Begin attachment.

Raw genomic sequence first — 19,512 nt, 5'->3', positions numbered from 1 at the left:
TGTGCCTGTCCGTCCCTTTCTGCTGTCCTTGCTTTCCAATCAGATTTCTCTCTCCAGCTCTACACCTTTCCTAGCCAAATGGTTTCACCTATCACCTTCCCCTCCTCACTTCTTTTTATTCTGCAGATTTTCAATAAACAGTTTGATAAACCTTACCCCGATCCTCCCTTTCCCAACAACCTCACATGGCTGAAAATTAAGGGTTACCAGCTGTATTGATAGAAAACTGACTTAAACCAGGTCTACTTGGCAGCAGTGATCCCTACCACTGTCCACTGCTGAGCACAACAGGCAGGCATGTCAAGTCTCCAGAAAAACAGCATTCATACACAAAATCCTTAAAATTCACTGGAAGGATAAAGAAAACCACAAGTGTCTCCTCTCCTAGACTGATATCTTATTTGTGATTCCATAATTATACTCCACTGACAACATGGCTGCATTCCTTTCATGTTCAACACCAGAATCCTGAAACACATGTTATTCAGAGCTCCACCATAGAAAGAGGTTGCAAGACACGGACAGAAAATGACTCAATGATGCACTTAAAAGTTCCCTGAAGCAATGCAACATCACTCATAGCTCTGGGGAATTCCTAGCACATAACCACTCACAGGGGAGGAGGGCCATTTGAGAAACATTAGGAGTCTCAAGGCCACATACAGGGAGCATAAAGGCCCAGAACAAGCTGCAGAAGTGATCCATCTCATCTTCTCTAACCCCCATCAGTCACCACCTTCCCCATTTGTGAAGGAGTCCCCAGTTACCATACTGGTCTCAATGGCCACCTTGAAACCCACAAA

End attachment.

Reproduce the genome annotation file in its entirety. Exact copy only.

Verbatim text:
Raw genomic sequence first — 19,512 nt, 5'->3', positions numbered from 1 at the left:
TGTGCCTGTCCGTCCCTTTCTGCTGTCCTTGCTTTCCAATCAGATTTCTCTCTCCAGCTCTACACCTTTCCTAGCCAAATGGTTTCACCTATCACCTTCCCCTCCTCACTTCTTTTTATTCTGCAGATTTTCAATAAACAGTTTGATAAACCTTACCCCGATCCTCCCTTTCCCAACAACCTCACATGGCTGAAAATTAAGGGTTACCAGCTGTATTGATAGAAAACTGACTTAAACCAGGTCTACTTGGCAGCAGTGATCCCTACCACTGTCCACTGCTGAGCACAACAGGCAGGCATGTCAAGTCTCCAGAAAAACAGCATTCATACACAAAATCCTTAAAATTCACTGGAAGGATAAAGAAAACCACAAGTGTCTCCTCTCCTAGACTGATATCTTATTTGTGATTCCATAATTATACTCCACTGACAACATGGCTGCATTCCTTTCATGTTCAACACCAGAATCCTGAAACACATGTTATTCAGAGCTCCACCATAGAAAGAGGTTGCAAGACACGGACAGAAAATGACTCAATGATGCACTTAAAAGTTCCCTGAAGCAATGCAACATCACTCATAGCTCTGGGGAATTCCTAGCACATAACCACTCACAGGGGAGGAGGGCCATTTGAGAAACATTAGGAGTCTCAAGGCCACATACAGGGAGCATAAAGGCCCAGAACAAGCTGCAGAAGTGATCCATCTCATCTTCTCTAACCCCCATCAGTCACCACCTTCCCCATTTGTGAAGGAGTCCCCAGTTACCATACTGGTCTCAATGGCCACCTTGAAACCCACAAA